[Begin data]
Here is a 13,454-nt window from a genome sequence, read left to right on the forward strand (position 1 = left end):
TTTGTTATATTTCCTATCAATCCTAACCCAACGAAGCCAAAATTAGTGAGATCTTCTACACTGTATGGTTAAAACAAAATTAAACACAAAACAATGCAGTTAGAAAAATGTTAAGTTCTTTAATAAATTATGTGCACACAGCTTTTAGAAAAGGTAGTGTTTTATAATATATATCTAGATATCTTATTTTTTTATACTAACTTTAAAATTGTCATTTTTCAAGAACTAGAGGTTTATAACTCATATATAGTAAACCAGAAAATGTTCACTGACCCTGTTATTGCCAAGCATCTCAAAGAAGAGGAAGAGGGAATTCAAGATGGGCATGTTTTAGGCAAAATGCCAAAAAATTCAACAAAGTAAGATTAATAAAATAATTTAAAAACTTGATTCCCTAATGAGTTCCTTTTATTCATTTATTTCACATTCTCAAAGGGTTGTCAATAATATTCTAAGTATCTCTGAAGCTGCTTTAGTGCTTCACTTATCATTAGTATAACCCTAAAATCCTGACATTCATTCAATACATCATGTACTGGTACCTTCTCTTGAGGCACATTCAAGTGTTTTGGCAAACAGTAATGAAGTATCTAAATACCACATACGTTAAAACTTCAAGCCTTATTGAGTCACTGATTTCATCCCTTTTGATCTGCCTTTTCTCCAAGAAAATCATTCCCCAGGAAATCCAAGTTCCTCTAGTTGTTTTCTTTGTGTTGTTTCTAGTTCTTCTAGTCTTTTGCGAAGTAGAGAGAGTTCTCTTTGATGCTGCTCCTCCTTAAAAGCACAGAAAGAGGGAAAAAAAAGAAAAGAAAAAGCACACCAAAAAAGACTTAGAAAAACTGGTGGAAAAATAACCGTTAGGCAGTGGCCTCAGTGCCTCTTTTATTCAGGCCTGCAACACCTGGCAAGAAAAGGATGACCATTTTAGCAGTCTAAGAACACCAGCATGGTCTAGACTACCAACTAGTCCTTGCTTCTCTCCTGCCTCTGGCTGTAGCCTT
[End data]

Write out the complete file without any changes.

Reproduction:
Here is a 13,454-nt window from a genome sequence, read left to right on the forward strand (position 1 = left end):
TTTGTTATATTTCCTATCAATCCTAACCCAACGAAGCCAAAATTAGTGAGATCTTCTACACTGTATGGTTAAAACAAAATTAAACACAAAACAATGCAGTTAGAAAAATGTTAAGTTCTTTAATAAATTATGTGCACACAGCTTTTAGAAAAGGTAGTGTTTTATAATATATATCTAGATATCTTATTTTTTTATACTAACTTTAAAATTGTCATTTTTCAAGAACTAGAGGTTTATAACTCATATATAGTAAACCAGAAAATGTTCACTGACCCTGTTATTGCCAAGCATCTCAAAGAAGAGGAAGAGGGAATTCAAGATGGGCATGTTTTAGGCAAAATGCCAAAAAATTCAACAAAGTAAGATTAATAAAATAATTTAAAAACTTGATTCCCTAATGAGTTCCTTTTATTCATTTATTTCACATTCTCAAAGGGTTGTCAATAATATTCTAAGTATCTCTGAAGCTGCTTTAGTGCTTCACTTATCATTAGTATAACCCTAAAATCCTGACATTCATTCAATACATCATGTACTGGTACCTTCTCTTGAGGCACATTCAAGTGTTTTGGCAAACAGTAATGAAGTATCTAAATACCACATACGTTAAAACTTCAAGCCTTATTGAGTCACTGATTTCATCCCTTTTGATCTGCCTTTTCTCCAAGAAAATCATTCCCCAGGAAATCCAAGTTCCTCTAGTTGTTTTCTTTGTGTTGTTTCTAGTTCTTCTAGTCTTTTGCGAAGTAGAGAGAGTTCTCTTTGATGCTGCTCCTCCTTAAAAGCACAGAAAGAGGGAAAAAAAAGAAAAGAAAAAGCACACCAAAAAAGACTTAGAAAAACTGGTGGAAAAATAACCGTTAGGCAGTGGCCTCAGTGCCTCTTTTATTCAGGCCTGCAACACCTGGCAAGAAAAGGATGACCATTTTAGCAGTCTAAGAACACCAGCATGGTCTAGACTACCAACTAGTCCTTGCTTCTCTCCTGCCTCTGGCTGTAGCCTT